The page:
By now, everyone has probably read about a company named Epsilon. In fact, most people likely have second hand involvement, receiving one or more emails from companies you do business with warning you to be very careful after a recent incident. Most of these companies have used a similar form letter explaining the concerns and that you should be “cautious of phishing e-mails, where the sender tries to trick the recipient into disclosing confidential or personal information.” These notifications stem from Epsilon, a managed e-mail broadcasting company, getting compromised and having all of their customer e-mail addresses copied.
We have received a few emails from people asking us how we could have missed the Epsilon breach and why it isn’t on our site. Well, it actually is on the site as we do follow incidents such as this, however, it is listed as a Fringe incident. Why “Fringe”? From what we can tell so far, the breach (while unacceptable) is contained to Names and Email Addresses. We do recognize that this information may increase the risk to customers as targeted spearphishing attempts may be more successful, however, there is no loss of PII. We have debated this topic for years and instead of not including them in DataLossDB, they are now just labeled Fringe. There will be more debate on the severity of this incident for sure. Some think it is critical and others merely say that their email address was never meant to be private anyways. There are good arguments supporting both sides of the debate.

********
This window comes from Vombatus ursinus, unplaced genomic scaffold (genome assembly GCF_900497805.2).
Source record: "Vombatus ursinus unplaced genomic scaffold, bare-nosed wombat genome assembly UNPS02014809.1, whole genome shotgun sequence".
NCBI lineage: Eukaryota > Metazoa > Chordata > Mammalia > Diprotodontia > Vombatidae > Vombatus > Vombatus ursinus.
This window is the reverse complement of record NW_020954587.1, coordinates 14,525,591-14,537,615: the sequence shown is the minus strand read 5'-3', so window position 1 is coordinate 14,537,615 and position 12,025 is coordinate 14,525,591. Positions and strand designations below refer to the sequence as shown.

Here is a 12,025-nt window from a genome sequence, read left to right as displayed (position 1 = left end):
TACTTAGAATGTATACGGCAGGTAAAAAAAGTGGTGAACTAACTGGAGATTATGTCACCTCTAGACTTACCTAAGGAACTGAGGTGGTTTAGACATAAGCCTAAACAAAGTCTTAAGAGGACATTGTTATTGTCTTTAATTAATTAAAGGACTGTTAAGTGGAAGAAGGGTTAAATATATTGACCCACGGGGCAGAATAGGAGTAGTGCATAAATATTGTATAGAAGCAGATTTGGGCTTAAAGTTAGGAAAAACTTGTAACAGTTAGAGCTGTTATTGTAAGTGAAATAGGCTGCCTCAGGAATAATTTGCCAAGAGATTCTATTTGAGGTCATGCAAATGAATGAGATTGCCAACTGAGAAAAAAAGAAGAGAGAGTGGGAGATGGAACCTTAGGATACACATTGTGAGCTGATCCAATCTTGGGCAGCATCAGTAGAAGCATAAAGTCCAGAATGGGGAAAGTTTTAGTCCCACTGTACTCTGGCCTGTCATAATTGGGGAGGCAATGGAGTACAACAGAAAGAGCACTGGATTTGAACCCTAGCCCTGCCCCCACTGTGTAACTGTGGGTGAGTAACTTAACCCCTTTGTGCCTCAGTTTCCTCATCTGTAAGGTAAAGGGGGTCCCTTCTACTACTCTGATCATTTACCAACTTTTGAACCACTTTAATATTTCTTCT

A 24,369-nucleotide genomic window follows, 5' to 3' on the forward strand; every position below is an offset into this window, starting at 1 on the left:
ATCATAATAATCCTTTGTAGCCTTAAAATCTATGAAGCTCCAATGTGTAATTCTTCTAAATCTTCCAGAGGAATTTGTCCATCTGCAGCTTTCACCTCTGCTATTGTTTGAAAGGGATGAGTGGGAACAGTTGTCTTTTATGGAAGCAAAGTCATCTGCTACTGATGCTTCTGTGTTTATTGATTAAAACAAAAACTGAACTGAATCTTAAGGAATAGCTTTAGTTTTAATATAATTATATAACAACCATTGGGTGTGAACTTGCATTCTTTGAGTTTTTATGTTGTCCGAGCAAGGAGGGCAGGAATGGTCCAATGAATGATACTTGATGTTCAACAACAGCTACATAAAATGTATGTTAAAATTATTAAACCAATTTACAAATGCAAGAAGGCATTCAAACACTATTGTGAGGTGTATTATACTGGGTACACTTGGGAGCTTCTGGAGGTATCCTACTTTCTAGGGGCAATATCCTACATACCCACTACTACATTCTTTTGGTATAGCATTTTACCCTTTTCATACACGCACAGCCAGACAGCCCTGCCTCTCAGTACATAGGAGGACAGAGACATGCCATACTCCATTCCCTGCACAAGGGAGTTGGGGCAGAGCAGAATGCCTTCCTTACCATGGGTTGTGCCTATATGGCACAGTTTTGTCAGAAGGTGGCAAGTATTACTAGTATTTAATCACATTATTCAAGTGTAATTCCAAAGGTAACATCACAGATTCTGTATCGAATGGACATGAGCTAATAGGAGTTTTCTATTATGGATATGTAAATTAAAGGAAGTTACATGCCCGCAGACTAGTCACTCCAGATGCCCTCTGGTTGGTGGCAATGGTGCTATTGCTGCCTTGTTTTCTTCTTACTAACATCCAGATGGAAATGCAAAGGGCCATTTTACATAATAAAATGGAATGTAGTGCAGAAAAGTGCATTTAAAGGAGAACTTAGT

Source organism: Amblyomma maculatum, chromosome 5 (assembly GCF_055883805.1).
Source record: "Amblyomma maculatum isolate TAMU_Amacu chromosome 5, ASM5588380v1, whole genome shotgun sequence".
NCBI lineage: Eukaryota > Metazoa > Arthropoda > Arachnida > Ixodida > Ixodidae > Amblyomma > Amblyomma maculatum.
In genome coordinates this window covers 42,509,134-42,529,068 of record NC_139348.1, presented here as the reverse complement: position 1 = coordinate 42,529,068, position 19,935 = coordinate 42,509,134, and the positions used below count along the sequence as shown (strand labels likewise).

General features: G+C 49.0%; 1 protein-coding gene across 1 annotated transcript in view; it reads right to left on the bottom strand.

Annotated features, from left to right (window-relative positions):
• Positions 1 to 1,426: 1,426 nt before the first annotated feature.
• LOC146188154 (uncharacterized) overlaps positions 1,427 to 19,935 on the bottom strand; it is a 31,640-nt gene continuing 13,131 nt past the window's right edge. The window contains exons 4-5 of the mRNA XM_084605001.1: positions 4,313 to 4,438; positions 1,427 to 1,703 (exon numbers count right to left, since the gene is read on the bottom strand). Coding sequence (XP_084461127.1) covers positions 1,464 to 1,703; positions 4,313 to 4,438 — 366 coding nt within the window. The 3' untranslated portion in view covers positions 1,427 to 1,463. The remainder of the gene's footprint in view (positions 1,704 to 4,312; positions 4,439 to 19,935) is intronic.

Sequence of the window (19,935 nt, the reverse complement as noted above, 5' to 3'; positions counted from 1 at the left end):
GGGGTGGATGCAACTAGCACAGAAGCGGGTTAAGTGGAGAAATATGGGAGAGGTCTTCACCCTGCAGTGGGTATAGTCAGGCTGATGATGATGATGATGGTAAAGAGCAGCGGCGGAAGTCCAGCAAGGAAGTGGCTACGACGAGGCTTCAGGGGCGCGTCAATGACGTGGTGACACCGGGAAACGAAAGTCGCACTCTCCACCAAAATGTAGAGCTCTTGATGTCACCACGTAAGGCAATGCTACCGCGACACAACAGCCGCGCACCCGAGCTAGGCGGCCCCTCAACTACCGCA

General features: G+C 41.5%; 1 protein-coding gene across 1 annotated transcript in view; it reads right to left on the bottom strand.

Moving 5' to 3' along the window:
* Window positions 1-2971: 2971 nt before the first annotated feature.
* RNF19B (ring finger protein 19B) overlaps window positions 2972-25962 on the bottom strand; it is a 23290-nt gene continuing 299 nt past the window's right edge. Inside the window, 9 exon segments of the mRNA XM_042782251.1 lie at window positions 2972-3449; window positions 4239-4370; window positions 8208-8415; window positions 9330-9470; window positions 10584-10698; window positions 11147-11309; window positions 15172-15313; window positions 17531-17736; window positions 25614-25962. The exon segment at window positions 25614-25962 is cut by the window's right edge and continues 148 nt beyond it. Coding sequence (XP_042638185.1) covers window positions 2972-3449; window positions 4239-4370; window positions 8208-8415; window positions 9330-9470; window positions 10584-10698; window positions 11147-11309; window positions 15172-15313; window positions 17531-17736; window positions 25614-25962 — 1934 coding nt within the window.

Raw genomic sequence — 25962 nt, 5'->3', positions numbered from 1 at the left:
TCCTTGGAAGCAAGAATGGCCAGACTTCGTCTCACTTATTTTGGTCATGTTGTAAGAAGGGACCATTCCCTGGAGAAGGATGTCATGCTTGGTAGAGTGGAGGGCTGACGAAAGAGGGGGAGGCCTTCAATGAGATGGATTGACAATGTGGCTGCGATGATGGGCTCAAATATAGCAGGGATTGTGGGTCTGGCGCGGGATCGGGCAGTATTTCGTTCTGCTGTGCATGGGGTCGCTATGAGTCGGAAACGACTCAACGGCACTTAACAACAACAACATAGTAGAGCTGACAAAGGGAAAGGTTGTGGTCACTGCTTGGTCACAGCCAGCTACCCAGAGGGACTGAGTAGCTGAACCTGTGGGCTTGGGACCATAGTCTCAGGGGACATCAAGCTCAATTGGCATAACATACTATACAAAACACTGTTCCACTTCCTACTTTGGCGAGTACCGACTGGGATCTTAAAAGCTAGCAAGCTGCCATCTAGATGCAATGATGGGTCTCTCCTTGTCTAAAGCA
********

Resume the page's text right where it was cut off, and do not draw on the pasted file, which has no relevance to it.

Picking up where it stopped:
We will be continuing to add all of the affected organizations as we learn about them, and you can see the incident here: http://datalossdb.org/incidents/3540
When Epsilon posted the notice on their site they mentioned: “On March 30th, an incident was detected where a subset of Epsilon clients’ customer data were exposed by an unauthorized entry into Epsilon’s email system.”
As on April 4th, they have now have updated the definition of “subset” to mean “The affected clients are approximately 2 percent of total clients and are a subset of clients for which Epsilon provides email services.”
As of today, we are aware of a little over 40 companies affected and more notices are pouring in from users. As to how many users are impacted that is anyone’s guess. Our guess is A LOT.
If you want to read some of the notices we have received, over a dozen are on our mailing lists archives: http://lists.osvdb.org/pipermail/dataloss/2011-April/thread.html
For those that want to play along, we have decided to make some Epsilon Bingo Cards. If you are able to fill up a whole card and prove it with the notices we might have to give you a prize… that is the least we could do, right?
As always, please keep sending us any notices that we are missing so that we may better gauge the scope of this incident and update the cards.